In July, David* was told he was being moved to a new unit. He was taken from a general-population unit on Rikers to one of the recently opened Enhanced Supervision Housing units (ESHU) at the Otis Bantum Correctional Center. The unit was a stark difference from general population: In ESHU you get seven hours out-of-cell time a day; in general population, you’re entitled to 14 hours minimum out-of-cell time, as mandated by the Board of Correction’s standards.
David has been in various different housing units on Rikers, including the unit that’s often referred to as solitary confinement: punitive segregation. Yet he considers the Enhanced Supervision Housing unit the worst of them all. “Right now, we’re locked down because one or two guys were wearing tank tops,” David told me. “For nothing verbal, no fights, but because we’re wearing tank tops…. We’re barely ever [given out-of-cell time]. They’ll lock us in [isolation] for something like wearing tank tops [or] for speaking up for yourself.” David says that between October 7 and October 28 (22 days), he’s only been given out-of-cell time 11 times. “It’s like I never got out of the Box.”
Michael*, who was held in ESH for four months, said the unit was often locked down “for any little reason. [If] an inmate won’t lock in on the bottom floor, the top floor remains locked in for longer than they’re supposed to.” He told The Nation he was often locked in all day. Regardless of rule breaking, because the department alternates the time slot that each tier comes out each day, every other day inmates housed in an ESH unit are held in solitary confinement, isolated in their cells for 22–24 hours.
David says guards attack them with MK-9, similar to the spray that the NYPD often uses on protesters, for minor transgressions. According to the BOC report that looked at ESH during its first two months, guards used “Use-of-Force-C” tactics (which include pepper spray) more often in ESH units than in Bing Lite, a punitive segregation unit, or in maximum-security general-population units. David told The Nation the spray had been used in his unit about 12 times so far in the past month and is often sprayed when a detainee does “anything [the guards] don’t want him to do.”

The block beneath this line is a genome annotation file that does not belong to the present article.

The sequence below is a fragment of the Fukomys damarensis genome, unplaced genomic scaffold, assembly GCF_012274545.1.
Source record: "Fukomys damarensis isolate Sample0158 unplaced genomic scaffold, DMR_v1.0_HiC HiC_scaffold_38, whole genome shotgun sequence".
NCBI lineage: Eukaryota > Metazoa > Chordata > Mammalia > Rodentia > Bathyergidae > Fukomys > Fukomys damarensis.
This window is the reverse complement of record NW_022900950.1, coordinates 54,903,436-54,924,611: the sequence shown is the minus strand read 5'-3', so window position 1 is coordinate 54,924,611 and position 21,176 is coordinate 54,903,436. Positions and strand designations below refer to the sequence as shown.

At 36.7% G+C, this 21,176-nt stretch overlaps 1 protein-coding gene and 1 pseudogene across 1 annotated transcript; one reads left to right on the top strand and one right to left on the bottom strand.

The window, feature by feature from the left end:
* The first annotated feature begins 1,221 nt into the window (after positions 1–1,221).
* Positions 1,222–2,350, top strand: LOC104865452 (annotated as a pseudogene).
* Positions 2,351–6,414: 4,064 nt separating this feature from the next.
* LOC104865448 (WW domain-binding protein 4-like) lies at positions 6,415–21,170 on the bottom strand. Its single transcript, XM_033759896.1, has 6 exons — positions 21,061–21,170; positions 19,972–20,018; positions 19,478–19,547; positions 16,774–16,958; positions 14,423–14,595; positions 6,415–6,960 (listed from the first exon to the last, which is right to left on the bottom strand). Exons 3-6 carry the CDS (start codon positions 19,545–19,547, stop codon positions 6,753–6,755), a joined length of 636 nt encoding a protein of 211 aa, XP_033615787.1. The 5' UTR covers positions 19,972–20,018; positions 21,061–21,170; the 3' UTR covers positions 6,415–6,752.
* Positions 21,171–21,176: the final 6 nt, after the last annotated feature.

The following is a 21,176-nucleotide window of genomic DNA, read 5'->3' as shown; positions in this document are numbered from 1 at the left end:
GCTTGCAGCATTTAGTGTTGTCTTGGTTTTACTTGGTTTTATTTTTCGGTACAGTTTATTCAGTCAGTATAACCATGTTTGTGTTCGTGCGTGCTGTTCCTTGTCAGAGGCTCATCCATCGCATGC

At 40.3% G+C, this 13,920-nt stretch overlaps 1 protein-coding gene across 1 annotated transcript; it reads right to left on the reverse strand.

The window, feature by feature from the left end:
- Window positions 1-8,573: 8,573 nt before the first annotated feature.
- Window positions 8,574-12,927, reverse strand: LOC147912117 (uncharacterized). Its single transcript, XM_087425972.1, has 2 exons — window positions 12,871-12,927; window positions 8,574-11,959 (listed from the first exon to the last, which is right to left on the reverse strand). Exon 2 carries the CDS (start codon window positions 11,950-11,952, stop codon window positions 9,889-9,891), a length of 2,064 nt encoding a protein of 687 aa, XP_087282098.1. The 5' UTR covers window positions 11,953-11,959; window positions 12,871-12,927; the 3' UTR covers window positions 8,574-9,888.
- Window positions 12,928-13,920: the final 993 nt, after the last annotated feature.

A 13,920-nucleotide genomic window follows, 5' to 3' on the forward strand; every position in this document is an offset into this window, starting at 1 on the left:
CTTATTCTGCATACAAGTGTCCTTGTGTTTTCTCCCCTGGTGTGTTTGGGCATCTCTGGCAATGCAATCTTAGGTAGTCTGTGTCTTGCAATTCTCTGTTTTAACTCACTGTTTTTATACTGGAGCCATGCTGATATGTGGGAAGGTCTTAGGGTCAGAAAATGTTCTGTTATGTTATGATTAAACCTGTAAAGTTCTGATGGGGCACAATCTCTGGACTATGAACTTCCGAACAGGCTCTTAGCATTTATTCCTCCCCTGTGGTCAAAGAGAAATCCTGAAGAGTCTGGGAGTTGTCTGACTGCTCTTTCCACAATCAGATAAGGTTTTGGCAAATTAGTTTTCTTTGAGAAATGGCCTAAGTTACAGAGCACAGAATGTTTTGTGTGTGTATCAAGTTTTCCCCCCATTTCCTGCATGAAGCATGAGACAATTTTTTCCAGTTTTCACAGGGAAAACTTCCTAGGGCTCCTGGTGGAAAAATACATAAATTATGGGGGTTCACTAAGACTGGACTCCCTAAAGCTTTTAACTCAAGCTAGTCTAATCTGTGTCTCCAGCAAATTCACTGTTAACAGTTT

“They’ll spray you for refusing to go to court, for not locking in. I got sprayed once for walking to the pantry to get food,” David told The Nation.
“Commissioner Ponte is aggressively combating violence in our jails, as demonstrated by clear reductions in violence in the areas where his targeted reforms have taken hold and a decline in the most severe uses of force,” a spokesperson for the DOC told The Nation.
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Through a strange twist of New York City politics, Enhanced Supervised Housing has been promoted as part of the reform package designed to counter the use of solitary confinement at Rikers. According to Department of Correction Commissioner Joseph Ponte, ESH is different from punitive segregation because it’s rehabilitative and not punitive. He has promoted the units, which have a total capacity of 250, as a positive prison reform, as has Mayor Bill de Blasio. In January, the eight-person Board of Correction approved the unit within a package of solitary reforms that the board had been working on since at least October 2013. The sweeping solitary reforms restricted the use of punitive segregation to 30 days with a mandatory seven-day break outside of segregation. The solitary reforms also included banning 16- and 17-year-olds from punitive segregation, as well as people deemed mentally ill by the Department of Health. The solitary reforms were the result of a year-long process where the board met with stakeholders like the Department of Health, the Department of Correction, the union, and advocates such as the Legal Aid Society, the Vera institute, and the Jails Action Coalition.